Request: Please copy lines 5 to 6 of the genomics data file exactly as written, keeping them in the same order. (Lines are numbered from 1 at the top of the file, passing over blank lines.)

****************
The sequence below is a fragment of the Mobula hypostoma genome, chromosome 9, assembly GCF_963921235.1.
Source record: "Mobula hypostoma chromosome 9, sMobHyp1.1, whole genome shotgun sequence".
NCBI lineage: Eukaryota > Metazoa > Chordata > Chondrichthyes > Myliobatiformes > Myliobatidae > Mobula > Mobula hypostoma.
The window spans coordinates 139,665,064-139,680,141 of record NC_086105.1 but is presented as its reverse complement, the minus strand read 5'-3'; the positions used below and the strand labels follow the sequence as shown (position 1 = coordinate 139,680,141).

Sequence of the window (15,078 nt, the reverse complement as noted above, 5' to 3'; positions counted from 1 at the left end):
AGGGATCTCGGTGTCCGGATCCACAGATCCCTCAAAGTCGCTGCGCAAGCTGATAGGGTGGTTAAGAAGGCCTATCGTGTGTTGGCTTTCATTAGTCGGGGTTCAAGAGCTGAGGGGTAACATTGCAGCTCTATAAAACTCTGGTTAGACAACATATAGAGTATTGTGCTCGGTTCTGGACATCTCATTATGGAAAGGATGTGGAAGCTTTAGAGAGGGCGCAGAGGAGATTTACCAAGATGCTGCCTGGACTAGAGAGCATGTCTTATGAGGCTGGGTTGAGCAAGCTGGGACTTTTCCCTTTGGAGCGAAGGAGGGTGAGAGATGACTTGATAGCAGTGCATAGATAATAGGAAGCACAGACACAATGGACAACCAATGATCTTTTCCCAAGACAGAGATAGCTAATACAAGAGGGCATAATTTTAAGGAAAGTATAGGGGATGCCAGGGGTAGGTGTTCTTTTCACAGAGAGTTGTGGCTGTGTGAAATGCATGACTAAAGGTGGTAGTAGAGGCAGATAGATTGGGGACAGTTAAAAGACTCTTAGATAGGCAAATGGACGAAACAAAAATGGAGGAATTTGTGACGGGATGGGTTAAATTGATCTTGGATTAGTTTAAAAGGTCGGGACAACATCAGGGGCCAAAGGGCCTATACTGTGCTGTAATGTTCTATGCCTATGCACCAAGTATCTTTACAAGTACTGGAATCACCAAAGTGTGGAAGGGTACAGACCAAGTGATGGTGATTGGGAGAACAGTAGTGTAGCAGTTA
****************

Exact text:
Sequence of the window (15,078 nt, the reverse complement as noted above, 5' to 3'; positions counted from 1 at the left end):
AGGGATCTCGGTGTCCGGATCCACAGATCCCTCAAAGTCGCTGCGCAAGCTGATAGGGTGGTTAAGAAGGCCTATCGTGTGTTGGCTTTCATTAGTCGGGGTTCAAGAGCTGAGGGGTAACATTGCAGCTCTATAAAACTCTGGTTAGACAACATATAGAGTATTGTGCTCGGTTCTGGACATCTCATTATGGAAAGGATGTGGAAGCTTTAGAGAGGGCGCAGAGGAGATTTACCAAGATGCTGCCTGGACTAGAGAGCATGTCTTATGAGGCTGGGTTGAGCAAGCTGGGACTTTTCCCTTTGGAGCGAAGGAGGGTGAGAGATGACTTGATAGCAGTGCATAGATAATAGGAAGCACAGACACAATGGACAACCAATGATCTTTTCCCAAGACAGAGATAGCTAATACAAGAGGGCATAATTTTAAGGAAAGTATAGGGGATGCCAGGGGTAGGTGTTCTTTTCACAGAGAGTTGTGGCTGTGTGAAATGCATGACTAAAGGTGGTAGTAGAGGCAGATAGATTGGGGACAGTTAAAAGACTCTTAGATAGGCAAATGGACGAAACAAAAATGGAGGAATTTGTGACGGGATGGGTTAAATTGATCTTGGATTAGTTTAAAAGGTCGGGACAACATCAGGGGCCAAAGGGCCTATACTGTGCTGTAATGTTCTATGCCTATGCACCAAGTATCTTTACAAGTACTGGAATCACCAAAGTGTGGAAGGGTACAGACCAAGTGATGGTGATTGGGAGAACAGTAGTGTAGCAGTTA